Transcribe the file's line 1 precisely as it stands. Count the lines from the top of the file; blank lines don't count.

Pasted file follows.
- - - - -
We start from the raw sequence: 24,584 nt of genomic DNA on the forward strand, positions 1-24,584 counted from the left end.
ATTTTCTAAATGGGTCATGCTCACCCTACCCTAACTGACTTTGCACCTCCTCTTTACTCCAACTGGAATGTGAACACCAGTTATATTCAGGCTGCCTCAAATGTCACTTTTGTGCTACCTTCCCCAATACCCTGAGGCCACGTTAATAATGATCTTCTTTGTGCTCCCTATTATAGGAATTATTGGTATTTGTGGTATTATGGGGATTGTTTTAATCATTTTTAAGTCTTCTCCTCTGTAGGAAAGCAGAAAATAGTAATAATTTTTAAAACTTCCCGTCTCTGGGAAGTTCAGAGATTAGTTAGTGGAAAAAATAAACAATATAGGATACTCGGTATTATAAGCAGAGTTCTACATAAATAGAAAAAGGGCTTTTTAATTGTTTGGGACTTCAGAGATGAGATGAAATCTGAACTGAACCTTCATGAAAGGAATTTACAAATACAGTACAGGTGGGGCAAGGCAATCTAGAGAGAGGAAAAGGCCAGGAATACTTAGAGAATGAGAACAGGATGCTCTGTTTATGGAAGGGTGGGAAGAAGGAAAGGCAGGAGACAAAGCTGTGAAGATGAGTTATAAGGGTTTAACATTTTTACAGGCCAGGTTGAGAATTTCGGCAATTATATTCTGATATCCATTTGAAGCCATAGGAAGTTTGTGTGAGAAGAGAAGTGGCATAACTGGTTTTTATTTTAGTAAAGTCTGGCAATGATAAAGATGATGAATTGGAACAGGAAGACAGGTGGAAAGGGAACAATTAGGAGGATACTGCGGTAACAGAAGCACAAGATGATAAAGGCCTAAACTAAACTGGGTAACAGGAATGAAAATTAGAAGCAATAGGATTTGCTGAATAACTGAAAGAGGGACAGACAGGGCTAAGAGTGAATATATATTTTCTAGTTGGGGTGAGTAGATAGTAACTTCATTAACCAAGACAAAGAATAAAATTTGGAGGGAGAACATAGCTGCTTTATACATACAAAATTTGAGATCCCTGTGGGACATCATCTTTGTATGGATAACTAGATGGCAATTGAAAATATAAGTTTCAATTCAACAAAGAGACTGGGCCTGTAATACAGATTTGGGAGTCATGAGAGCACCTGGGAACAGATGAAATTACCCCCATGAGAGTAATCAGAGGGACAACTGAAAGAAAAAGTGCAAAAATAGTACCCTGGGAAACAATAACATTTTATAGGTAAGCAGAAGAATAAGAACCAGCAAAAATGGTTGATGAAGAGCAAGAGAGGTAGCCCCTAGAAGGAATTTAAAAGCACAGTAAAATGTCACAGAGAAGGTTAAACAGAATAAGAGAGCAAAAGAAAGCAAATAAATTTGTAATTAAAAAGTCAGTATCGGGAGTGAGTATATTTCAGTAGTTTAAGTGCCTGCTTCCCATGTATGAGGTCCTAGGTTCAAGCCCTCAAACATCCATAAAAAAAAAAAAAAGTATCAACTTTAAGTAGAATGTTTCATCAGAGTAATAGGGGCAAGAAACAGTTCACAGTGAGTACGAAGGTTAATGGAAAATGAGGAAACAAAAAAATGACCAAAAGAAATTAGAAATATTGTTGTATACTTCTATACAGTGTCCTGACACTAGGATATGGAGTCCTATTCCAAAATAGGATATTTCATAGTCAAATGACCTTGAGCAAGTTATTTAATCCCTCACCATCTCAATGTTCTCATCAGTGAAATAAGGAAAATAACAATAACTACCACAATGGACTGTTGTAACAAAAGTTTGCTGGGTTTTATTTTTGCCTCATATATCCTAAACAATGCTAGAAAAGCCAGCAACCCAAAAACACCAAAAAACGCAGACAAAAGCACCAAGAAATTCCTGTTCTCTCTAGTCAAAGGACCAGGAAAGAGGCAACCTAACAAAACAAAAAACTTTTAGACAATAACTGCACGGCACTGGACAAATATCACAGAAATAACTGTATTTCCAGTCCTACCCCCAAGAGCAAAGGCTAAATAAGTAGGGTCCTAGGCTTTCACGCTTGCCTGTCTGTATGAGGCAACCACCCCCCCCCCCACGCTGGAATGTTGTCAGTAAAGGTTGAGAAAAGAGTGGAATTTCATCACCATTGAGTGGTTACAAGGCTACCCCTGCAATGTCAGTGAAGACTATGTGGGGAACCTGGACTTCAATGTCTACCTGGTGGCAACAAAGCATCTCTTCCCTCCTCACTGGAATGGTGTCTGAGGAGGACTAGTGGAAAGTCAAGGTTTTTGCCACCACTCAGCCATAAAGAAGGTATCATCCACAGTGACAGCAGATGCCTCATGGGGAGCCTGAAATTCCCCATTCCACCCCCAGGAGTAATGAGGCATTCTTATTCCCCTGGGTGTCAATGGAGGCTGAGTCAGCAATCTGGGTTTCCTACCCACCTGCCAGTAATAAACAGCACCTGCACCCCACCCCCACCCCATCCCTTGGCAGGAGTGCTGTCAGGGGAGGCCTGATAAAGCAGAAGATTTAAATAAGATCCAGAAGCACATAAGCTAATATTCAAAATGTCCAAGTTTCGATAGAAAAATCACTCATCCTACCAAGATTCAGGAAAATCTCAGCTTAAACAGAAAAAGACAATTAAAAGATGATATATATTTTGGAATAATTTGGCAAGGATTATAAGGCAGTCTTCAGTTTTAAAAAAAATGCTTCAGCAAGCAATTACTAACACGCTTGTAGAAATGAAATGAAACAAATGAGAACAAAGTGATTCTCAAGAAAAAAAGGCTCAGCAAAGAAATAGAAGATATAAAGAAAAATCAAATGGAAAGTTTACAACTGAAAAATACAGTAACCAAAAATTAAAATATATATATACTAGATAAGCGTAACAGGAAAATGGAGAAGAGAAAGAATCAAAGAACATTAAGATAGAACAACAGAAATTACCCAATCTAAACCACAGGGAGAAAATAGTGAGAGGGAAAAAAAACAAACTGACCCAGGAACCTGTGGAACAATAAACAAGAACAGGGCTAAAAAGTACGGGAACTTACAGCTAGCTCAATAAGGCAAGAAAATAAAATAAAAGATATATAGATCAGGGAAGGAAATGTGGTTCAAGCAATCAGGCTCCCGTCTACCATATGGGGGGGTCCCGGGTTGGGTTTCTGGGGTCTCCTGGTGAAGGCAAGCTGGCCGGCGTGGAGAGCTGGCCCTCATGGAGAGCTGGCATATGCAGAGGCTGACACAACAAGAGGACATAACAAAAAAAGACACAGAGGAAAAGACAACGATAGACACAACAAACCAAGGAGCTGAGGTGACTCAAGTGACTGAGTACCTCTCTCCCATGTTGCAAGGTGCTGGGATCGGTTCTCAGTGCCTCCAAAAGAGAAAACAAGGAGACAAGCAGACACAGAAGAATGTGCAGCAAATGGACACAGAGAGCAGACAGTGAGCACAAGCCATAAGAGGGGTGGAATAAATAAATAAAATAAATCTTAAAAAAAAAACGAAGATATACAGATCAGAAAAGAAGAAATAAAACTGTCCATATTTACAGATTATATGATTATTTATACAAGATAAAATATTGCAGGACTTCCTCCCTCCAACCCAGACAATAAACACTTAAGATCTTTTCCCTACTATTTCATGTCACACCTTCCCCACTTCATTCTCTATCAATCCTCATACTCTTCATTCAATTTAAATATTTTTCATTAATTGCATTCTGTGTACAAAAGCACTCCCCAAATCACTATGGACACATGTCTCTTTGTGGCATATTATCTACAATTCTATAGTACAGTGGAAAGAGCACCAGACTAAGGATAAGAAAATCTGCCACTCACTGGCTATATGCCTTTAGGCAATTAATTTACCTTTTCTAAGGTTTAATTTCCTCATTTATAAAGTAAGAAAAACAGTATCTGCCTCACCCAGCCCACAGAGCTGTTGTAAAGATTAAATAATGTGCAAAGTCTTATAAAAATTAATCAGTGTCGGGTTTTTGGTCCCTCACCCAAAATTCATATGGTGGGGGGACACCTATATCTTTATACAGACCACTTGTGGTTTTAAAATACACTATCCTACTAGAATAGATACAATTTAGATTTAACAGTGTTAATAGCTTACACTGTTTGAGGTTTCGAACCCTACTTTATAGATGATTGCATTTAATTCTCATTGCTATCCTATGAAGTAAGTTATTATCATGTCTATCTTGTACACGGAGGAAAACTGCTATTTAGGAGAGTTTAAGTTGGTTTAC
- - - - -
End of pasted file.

We start from the raw sequence: 24,584 nt of genomic DNA on the forward strand, positions 1-24,584 counted from the left end.